In the cash collection process, companies start to struggle when the standard isn’t challenged as to how long it’s acceptable for the claim not to be paid. Don’t have a staff that’s complacent to the fact that one out of every two claims is always denied. Promote a staff that can think of ways to improve the billing and collection process. Would it be acceptable to the employees to have one out of every two paychecks denied?

• 5. Review outstanding, unbilled revenue days. Monitor the billing process to identify the time it takes to get the insurance documentation needed to send the claim off to be processed. Develop procedures that can be followed to limit the time it takes to get the documentation back for the physicians. Keep a pending file that should be reviewed each week for all claims holding, and have an individual who will take ownership of the outstanding documentation that’s needed for the claims processing to continue.

• 6. Know your insurance carriers before any contracts are implemented. Know what the cost of business for the services provided will be for the company. Not all contracts are created equal and are good business. Be prepared to walk away from a payer source that won’t pay the claim the first time on the majority of the claims that have been submitted by the rules that are set forth in the contract. Don’t hang on just because the number of referrals is good, even though the claims take 120 days to collect.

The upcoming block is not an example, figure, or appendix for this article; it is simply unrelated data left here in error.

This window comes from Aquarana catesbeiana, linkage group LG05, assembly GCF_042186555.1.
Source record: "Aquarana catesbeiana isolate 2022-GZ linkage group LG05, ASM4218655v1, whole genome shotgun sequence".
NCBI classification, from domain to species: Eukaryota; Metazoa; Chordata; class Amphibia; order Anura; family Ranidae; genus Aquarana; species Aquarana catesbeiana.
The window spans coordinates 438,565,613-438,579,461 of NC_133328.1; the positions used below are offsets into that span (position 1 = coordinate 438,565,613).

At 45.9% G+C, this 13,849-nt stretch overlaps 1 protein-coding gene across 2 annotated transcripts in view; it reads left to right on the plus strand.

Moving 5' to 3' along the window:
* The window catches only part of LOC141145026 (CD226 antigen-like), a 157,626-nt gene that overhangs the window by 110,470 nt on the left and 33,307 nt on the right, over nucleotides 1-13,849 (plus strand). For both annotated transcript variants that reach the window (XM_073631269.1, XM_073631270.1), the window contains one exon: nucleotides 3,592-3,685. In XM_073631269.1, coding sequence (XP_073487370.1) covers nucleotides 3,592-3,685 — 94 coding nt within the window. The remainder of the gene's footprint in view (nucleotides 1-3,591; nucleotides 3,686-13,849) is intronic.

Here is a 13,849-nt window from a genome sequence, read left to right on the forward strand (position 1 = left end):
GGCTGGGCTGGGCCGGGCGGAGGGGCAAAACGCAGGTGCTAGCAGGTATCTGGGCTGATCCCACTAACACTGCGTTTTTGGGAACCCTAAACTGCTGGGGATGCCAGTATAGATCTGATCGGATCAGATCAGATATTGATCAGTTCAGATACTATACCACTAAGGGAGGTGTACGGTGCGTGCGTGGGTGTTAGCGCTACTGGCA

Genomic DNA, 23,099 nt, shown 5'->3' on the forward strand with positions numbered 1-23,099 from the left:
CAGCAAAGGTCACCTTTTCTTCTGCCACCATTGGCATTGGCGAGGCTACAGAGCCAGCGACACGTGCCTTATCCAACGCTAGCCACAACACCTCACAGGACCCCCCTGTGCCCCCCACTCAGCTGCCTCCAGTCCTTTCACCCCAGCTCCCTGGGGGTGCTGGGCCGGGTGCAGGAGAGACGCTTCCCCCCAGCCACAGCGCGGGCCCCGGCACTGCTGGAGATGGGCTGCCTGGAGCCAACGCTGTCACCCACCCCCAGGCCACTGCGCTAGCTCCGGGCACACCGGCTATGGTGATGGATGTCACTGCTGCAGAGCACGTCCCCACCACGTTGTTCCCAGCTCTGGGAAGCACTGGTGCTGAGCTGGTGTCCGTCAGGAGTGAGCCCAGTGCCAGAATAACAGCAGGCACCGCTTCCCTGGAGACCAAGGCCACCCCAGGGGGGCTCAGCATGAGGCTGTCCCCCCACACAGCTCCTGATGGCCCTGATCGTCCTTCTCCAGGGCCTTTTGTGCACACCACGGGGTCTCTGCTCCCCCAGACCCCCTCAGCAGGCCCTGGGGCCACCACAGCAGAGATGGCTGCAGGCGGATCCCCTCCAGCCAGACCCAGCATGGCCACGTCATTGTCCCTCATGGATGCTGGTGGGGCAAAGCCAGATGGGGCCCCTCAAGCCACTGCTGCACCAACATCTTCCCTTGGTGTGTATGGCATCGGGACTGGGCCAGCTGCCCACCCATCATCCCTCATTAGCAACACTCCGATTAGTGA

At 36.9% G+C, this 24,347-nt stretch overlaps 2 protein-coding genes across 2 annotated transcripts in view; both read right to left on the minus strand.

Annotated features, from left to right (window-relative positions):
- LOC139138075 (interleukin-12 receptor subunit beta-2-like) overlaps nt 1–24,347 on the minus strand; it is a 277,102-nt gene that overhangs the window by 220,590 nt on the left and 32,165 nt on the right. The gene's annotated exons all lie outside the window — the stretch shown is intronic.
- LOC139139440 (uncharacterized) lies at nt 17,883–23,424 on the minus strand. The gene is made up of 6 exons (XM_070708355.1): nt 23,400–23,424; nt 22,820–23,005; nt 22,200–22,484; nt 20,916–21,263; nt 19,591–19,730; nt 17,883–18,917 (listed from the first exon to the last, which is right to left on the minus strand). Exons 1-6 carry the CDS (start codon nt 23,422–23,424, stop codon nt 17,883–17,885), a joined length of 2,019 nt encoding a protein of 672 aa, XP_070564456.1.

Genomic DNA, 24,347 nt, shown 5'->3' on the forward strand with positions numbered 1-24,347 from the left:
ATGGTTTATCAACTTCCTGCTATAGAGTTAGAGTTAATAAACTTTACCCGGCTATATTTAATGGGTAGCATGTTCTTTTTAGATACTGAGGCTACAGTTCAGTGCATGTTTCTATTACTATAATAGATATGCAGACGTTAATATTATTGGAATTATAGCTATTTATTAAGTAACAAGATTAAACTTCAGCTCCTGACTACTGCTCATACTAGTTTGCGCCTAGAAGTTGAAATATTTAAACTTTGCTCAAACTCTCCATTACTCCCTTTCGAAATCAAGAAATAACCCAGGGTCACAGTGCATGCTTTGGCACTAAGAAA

• 7. Join and participate in trade group organizations. There’s a wealth of knowledge and information shared in these groups and any fees that are invested are more than paid back in the information that’s given from these groups. The networking that’s done in the trade group meetings can be invaluable in the instruction to the management staff of the organization.

• 8. Set cash amounts that if the labor, time and effort isn’t going to cover the amount that’s to be collected, then the claim will become an automatic write-off and isn’t to be worked on further by any individual. Why spend the effort in the collection of a $40 account when there are several accounts more than $500 that should have been paid?

• 9. Start creating an action plan to go to a paperless system. All files should be scanned into a database for easy access. This will make working and billing claims faster because no employees have to leave their desk to find a file. This also helps with the tracking and sorting of data from different billing processes to verify that there’s a timely manner in which the payments are coming into the business.

• 10. Take the time to use technology to the company’s advantage. The E-CMN process — technology used to electronically process Certificates of Medical Necessity — has seemed to work well in obtaining the information needed to send out the claim. If there isn’t a system in place to electronically bill, then convert to the paperless method of billing.

There are always simple answers to the billing and collecting procedures, but there are rarely simple fixes to the problems. With the respiratory medications and oxygen cuts now in place, the need to collect for the equipment and services that we provide are essential in the future for the survival of companies in the HME industry. (See Sidebar.)